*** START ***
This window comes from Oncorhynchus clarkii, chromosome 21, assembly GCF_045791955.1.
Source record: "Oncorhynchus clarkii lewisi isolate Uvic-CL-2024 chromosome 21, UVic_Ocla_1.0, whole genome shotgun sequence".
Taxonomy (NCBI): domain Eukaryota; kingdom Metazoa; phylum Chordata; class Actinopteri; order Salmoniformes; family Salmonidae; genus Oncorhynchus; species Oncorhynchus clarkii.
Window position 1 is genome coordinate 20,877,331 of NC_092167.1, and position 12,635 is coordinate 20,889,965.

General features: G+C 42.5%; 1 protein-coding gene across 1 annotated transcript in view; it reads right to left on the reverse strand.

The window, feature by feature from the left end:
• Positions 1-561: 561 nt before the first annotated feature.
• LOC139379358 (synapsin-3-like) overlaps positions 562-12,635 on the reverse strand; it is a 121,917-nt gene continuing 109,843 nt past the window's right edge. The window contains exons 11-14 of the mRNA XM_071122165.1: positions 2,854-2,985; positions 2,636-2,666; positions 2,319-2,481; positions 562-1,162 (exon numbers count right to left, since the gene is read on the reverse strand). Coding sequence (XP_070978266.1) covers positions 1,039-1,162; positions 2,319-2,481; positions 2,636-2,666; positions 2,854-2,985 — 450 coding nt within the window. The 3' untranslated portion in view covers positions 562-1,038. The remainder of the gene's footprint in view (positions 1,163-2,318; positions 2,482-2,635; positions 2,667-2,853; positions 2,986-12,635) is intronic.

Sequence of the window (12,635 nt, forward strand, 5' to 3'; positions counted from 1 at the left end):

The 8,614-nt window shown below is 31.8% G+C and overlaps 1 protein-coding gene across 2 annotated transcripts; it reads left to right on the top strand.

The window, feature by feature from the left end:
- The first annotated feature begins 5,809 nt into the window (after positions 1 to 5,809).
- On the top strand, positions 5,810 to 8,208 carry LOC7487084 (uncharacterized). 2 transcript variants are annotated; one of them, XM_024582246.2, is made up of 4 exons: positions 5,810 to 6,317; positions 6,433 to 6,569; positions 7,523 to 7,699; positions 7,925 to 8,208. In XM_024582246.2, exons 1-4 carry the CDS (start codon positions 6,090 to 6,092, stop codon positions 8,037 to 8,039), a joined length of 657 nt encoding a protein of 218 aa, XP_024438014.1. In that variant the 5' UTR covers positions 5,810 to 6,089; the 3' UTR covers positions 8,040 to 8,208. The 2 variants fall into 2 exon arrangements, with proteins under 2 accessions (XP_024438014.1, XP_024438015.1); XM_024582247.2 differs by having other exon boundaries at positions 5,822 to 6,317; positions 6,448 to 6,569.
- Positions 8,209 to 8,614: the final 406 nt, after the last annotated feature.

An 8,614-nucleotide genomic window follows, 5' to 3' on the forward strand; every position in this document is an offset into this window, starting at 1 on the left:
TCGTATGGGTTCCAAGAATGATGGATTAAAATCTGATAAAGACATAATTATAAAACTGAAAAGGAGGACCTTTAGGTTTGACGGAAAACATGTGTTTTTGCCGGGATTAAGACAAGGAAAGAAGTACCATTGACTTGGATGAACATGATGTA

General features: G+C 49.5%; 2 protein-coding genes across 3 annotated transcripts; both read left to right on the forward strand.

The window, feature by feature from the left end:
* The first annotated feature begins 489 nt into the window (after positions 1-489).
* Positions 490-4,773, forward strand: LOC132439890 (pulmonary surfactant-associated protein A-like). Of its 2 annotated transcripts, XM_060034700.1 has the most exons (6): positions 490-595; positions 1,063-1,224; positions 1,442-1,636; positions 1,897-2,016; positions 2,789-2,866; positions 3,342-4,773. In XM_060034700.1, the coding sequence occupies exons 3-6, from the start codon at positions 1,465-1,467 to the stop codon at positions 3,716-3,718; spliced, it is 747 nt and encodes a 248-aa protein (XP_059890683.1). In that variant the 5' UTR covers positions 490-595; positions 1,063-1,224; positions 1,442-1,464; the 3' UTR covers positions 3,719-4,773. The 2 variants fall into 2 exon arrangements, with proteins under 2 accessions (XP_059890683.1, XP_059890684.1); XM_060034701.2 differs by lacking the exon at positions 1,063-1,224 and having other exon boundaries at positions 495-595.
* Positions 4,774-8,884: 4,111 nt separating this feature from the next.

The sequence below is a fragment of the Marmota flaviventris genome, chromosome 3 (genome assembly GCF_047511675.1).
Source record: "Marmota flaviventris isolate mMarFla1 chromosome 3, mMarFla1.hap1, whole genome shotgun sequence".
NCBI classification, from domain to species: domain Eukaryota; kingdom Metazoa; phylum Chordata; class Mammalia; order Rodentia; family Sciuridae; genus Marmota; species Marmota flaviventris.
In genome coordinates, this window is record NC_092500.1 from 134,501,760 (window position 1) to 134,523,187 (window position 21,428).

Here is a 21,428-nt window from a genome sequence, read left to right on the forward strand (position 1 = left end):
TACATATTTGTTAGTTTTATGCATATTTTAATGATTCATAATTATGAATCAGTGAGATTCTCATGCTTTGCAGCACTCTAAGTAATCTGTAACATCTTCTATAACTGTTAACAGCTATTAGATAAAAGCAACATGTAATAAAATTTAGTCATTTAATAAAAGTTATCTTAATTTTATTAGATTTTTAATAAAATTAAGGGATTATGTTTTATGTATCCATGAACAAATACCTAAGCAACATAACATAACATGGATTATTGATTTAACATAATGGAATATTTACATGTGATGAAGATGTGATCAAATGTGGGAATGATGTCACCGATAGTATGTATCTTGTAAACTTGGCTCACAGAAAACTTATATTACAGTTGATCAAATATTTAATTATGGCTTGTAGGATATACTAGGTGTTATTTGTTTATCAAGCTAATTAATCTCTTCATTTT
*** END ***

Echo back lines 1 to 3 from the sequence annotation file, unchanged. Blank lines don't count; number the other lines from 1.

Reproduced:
This window comes from Oncorhynchus clarkii, chromosome 21, assembly GCF_045791955.1.
Source record: "Oncorhynchus clarkii lewisi isolate Uvic-CL-2024 chromosome 21, UVic_Ocla_1.0, whole genome shotgun sequence".
Taxonomy (NCBI): domain Eukaryota; kingdom Metazoa; phylum Chordata; class Actinopteri; order Salmoniformes; family Salmonidae; genus Oncorhynchus; species Oncorhynchus clarkii.